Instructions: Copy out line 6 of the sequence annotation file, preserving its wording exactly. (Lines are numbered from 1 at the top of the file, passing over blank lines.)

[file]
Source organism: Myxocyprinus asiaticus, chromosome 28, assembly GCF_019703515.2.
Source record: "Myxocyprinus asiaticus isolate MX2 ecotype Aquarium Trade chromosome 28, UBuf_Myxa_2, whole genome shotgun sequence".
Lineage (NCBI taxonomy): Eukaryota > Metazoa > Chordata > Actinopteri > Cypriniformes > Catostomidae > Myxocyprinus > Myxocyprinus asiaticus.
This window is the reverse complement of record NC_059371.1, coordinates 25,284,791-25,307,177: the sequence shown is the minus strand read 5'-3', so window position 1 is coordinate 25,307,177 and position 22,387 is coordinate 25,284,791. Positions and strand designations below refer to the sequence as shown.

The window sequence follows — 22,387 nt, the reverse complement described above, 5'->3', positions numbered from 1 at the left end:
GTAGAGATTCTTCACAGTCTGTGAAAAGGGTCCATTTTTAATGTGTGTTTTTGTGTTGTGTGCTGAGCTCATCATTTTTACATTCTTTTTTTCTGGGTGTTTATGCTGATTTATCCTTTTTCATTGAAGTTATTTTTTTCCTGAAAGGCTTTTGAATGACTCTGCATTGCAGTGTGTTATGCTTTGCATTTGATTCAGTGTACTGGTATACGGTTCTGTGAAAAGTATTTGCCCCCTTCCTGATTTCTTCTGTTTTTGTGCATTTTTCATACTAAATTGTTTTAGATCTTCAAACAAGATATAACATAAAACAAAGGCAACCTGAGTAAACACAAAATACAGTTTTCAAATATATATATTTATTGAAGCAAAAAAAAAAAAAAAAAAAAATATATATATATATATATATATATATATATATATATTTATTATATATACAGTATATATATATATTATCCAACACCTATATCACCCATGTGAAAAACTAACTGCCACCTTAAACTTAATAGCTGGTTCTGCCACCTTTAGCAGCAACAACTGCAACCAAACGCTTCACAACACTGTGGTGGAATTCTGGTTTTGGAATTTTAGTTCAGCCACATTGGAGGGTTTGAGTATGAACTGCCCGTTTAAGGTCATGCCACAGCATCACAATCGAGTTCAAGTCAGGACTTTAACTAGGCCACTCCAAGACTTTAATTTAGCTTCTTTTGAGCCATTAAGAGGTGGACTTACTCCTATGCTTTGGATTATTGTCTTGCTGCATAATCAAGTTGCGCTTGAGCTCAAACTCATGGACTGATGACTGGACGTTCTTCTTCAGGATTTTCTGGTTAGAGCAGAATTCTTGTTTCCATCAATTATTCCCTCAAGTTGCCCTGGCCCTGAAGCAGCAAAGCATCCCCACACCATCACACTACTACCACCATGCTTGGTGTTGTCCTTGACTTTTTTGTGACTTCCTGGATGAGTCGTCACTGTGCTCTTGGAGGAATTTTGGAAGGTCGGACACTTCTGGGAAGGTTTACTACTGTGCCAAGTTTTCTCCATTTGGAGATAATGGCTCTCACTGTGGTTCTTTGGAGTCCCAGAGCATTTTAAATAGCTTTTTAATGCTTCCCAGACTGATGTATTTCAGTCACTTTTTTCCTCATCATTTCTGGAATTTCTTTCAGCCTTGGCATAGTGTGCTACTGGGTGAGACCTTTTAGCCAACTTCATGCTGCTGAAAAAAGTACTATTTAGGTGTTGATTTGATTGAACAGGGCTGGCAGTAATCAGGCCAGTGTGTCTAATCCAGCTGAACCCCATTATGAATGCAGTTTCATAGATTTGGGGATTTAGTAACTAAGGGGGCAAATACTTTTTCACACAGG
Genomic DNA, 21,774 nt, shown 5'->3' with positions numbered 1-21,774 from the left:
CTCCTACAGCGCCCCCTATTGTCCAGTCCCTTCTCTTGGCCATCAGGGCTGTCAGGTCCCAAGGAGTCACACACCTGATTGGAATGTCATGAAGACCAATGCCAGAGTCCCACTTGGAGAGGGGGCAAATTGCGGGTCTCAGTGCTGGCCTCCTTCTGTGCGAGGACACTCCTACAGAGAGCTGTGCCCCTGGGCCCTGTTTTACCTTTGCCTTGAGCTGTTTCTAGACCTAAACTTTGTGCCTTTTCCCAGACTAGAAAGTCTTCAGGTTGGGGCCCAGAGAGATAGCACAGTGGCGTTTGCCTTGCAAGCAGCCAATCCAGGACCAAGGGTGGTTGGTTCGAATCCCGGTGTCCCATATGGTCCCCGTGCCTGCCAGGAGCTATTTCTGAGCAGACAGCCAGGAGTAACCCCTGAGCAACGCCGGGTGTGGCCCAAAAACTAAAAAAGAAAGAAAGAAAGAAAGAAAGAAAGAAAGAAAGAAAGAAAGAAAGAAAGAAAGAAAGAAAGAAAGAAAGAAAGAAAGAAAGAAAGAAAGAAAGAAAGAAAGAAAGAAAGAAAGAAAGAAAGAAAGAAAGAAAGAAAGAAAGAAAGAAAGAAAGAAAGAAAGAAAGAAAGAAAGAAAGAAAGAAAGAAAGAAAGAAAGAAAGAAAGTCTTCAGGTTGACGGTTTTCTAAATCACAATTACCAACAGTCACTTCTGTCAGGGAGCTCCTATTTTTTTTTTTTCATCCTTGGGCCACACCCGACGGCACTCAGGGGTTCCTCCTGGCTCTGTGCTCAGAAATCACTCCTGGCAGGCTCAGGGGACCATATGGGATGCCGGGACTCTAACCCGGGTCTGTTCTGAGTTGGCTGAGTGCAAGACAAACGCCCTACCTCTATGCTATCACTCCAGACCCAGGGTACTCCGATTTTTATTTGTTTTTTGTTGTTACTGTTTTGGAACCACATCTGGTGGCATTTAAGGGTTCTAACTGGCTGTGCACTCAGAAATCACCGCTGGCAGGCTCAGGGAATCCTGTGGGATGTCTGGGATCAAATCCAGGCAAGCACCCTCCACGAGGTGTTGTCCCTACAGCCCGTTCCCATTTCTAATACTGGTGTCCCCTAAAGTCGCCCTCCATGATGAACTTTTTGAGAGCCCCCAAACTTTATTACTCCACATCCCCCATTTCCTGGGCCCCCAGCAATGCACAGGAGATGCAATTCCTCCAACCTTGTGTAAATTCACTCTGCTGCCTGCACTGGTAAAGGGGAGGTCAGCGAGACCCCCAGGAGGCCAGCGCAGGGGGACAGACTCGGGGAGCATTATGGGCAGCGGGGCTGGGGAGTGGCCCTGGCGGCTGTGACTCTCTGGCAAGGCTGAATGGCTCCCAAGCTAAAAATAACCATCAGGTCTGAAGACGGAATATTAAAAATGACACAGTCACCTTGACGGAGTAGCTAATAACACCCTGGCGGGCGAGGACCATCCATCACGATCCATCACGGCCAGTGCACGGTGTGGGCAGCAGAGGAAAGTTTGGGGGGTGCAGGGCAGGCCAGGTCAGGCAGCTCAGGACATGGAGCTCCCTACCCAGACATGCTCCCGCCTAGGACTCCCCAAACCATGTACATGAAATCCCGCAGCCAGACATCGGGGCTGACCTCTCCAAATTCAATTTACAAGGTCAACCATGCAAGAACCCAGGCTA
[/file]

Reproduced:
GTAGAGATTCTTCACAGTCTGTGAAAAGGGTCCATTTTTAATGTGTGTTTTTGTGTTGTGTGCTGAGCTCATCATTTTTACATTCTTTTTTTCTGGGTGTTTATGCTGATTTATCCTTTTTCATTGAAGTTATTTTTTTCCTGAAAGGCTTTTGAATGACTCTGCATTGCAGTGTGTTATGCTTTGCATTTGATTCAGTGTACTGGTATACGGTTCTGTGAAAAGTATTTGCCCCCTTCCTGATTTCTTCTGTTTTTGTGCATTTTTCATACTAAATTGTTTTAGATCTTCAAACAAGATATAACATAAAACAAAGGCAACCTGAGTAAACACAAAATACAGTTTTCAAATATATATATTTATTGAAGCAAAAAAAAAAAAAAAAAAAAATATATATATATATATATATATATATATATATATATTTATTATATATACAGTATATATATATATTATCCAACACCTATATCACCCATGTGAAAAACTAACTGCCACCTTAAACTTAATAGCTGGTTCTGCCACCTTTAGCAGCAACAACTGCAACCAAACGCTTCACAACACTGTGGTGGAATTCTGGTTTTGGAATTTTAGTTCAGCCACATTGGAGGGTTTGAGTATGAACTGCCCGTTTAAGGTCATGCCACAGCATCACAATCGAGTTCAAGTCAGGACTTTAACTAGGCCACTCCAAGACTTTAATTTAGCTTCTTTTGAGCCATTAAGAGGTGGACTTACTCCTATGCTTTGGATTATTGTCTTGCTGCATAATCAAGTTGCGCTTGAGCTCAAACTCATGGACTGATGACTGGACGTTCTTCTTCAGGATTTTCTGGTTAGAGCAGAATTCTTGTTTCCATCAATTATTCCCTCAAGTTGCCCTGGCCCTGAAGCAGCAAAGCATCCCCACACCATCACACTACTACCACCATGCTTGGTGTTGTCCTTGACTTTTTTGTGACTTCCTGGATGAGTCGTCACTGTGCTCTTGGAGGAATTTTGGAAGGTCGGACACTTCTGGGAAGGTTTACTACTGTGCCAAGTTTTCTCCATTTGGAGATAATGGCTCTCACTGTGGTTCTTTGGAGTCCCAGAGCATTTTAAATAGCTTTTTAATGCTTCCCAGACTGATGTATTTCAGTCACTTTTTTCCTCATCATTTCTGGAATTTCTTTCAGCCTTGGCATAGTGTGCTACTGGGTGAGACCTTTTAGCCAACTTCATGCTGCTGAAAAAAGTACTATTTAGGTGTTGATTTGATTGAACAGGGCTGGCAGTAATCAGGCCAGTGTGTCTAATCCAGCTGAACCCCATTATGAATGCAGTTTCATAGATTTGGGGATTTAGTAACTAAGGGGGCAAATACTTTTTCACACAGG